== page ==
US Tax Burden Compared to Other OECD Countries

To hear the right tell it, the United States is horribly overtaxed. But compared to other industrialized nations, our tax burden is among the lowest in the world. Citizens for Tax Justice looked at taxes collected as a percentage of GDP in the OECD countries and found exactly that.

oecd2013graph

Of the 34 OECD countries, the US ranks 32nd, with only Mexico and Chile having lower rates. And at 24.8% of GDP, we’re just barely over half the countries at the top (Denmark, Sweden, Belgium) and about 50% lower than the average. And yet we spend more on defense than those other 33 countries combined, and by a significant margin. That has long been our problem, of course; we want to be an empire but we don’t want to pay for it. Thus, we start wars that cost trillions of dollars while simultaneously cutting taxes, in effect writing a huge IOU to ourselves that we have to pay back with interest.

Also interesting are the trends. Since 1979, we have steadily slid down the list from the middle of the pack to one of the least-taxed countries. Also bear in mind that there has been a huge shift in where that tax burden is placed. In 1955, 27.3% of federal revenue came from corporate income taxes; today it’s 8.9%, with two-thirds of all corporations paying no income taxes at all and some of the largest and most profitable companies actually getting taxpayer money transferred to them rather than paying in. As a percentage of GDP, in 1955 corporate taxes were 4.3%; today they are 1.3%. Personal income taxes, on the other hand, have gone from 58% of federal revenue to 81.5%.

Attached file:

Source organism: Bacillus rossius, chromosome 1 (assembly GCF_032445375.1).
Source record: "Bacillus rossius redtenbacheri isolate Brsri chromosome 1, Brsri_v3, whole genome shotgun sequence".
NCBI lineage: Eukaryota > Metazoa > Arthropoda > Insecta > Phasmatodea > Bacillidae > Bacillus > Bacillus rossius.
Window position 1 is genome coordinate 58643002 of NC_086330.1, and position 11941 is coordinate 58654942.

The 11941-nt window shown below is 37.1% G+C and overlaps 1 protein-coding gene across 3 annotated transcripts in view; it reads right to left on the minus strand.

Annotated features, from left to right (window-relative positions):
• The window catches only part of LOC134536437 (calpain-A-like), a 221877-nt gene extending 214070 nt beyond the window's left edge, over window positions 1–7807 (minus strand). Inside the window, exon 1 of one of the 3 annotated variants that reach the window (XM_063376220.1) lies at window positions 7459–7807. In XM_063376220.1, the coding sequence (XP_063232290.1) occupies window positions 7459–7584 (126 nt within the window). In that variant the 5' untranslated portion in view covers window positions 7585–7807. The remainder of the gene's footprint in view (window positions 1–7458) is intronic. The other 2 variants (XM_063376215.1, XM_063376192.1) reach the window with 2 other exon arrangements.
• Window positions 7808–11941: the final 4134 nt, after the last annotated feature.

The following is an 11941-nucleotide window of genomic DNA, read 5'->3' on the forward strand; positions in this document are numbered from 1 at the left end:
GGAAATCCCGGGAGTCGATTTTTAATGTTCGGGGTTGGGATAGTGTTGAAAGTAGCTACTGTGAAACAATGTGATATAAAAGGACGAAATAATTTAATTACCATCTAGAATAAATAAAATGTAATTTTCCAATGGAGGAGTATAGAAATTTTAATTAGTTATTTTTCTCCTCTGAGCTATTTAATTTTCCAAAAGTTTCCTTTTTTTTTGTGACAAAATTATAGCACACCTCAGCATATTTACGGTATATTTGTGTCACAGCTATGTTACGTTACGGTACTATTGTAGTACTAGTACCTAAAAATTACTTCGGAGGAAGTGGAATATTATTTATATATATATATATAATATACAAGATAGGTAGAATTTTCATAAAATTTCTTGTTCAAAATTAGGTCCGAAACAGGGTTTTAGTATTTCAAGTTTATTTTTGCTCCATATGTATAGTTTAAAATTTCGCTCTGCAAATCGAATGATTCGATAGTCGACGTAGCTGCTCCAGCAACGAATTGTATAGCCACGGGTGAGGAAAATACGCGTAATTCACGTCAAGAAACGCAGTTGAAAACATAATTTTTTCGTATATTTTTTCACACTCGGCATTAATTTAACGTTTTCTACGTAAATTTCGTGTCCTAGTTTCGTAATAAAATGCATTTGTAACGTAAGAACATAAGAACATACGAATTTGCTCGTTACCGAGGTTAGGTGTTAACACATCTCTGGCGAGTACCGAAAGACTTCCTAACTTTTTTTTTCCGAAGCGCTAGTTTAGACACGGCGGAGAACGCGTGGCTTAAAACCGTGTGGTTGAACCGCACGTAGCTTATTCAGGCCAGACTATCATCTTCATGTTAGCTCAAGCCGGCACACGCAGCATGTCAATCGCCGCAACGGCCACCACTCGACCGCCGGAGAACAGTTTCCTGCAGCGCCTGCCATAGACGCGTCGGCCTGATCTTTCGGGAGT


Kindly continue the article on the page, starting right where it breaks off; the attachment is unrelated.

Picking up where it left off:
If we were to return corporate tax rates to where they should be, it would raise about half a trillion dollars a year (even now, when GDP is down; when the economy cranks up again, it would be even higher).

11 comments on this post.
  1. macallan:

    Well, let the wingnuts move to Mexico and see how they like it.

  2. unbound:

    “Of the 34 OECD countries, the US ranks 32nd, with only Mexico and Chile having lower rates.”

    Ah, but as I’ve stated in the past, Mexico (economically) is exactly where the truly wealthy in the US (top 0.001%) are trying to take this country. And they are continuing to succeed.

    The reason I’ve mentioned Mexico in the past was an interesting bit of trivia from the 90s that Mexico was actually number 4 when listed in order of the number of millionaires residing in a country. Basically, Mexico arrived at the US wealth inequality (http://www.youtube.com/watch?v=QPKKQnijnsM) well before we did.

  3. slc1:

    Of course, the richest person in the world, Carlos Slim, is Mexican. He ranks just behind Sheldon Adelson and Hiam Saben as a favorite Don Williams target.

  4. Rob F:

    “And yet we spend more on defense than those other 33 countries combined, and by a significant margin. That has long been our problem, of course; we want to be an empire but we don’t want to pay for it. Thus, we start wars that cost trillions of dollars while simultaneously cutting taxes, in effect writing a huge IOU to ourselves that we have to pay back with interest.”